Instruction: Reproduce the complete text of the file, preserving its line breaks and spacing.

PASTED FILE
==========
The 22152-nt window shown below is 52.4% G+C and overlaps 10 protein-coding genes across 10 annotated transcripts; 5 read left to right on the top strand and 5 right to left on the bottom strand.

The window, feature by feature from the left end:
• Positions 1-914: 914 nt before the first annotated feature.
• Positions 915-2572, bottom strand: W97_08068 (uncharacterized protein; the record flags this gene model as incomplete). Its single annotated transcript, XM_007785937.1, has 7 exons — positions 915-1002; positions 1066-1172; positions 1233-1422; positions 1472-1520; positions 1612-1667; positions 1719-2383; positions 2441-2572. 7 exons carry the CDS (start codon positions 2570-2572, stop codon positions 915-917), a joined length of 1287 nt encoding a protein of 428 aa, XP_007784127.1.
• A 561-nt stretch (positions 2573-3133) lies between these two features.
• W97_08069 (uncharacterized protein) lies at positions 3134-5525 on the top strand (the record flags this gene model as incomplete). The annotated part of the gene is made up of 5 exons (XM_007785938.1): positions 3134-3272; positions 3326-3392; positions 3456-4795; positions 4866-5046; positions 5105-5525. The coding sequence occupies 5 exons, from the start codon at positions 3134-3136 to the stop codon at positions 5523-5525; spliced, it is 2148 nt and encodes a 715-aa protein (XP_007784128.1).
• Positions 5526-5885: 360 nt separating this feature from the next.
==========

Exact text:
The 22152-nt window shown below is 52.4% G+C and overlaps 10 protein-coding genes across 10 annotated transcripts; 5 read left to right on the top strand and 5 right to left on the bottom strand.

The window, feature by feature from the left end:
• Positions 1-914: 914 nt before the first annotated feature.
• Positions 915-2572, bottom strand: W97_08068 (uncharacterized protein; the record flags this gene model as incomplete). Its single annotated transcript, XM_007785937.1, has 7 exons — positions 915-1002; positions 1066-1172; positions 1233-1422; positions 1472-1520; positions 1612-1667; positions 1719-2383; positions 2441-2572. 7 exons carry the CDS (start codon positions 2570-2572, stop codon positions 915-917), a joined length of 1287 nt encoding a protein of 428 aa, XP_007784127.1.
• A 561-nt stretch (positions 2573-3133) lies between these two features.
• W97_08069 (uncharacterized protein) lies at positions 3134-5525 on the top strand (the record flags this gene model as incomplete). The annotated part of the gene is made up of 5 exons (XM_007785938.1): positions 3134-3272; positions 3326-3392; positions 3456-4795; positions 4866-5046; positions 5105-5525. The coding sequence occupies 5 exons, from the start codon at positions 3134-3136 to the stop codon at positions 5523-5525; spliced, it is 2148 nt and encodes a 715-aa protein (XP_007784128.1).
• Positions 5526-5885: 360 nt separating this feature from the next.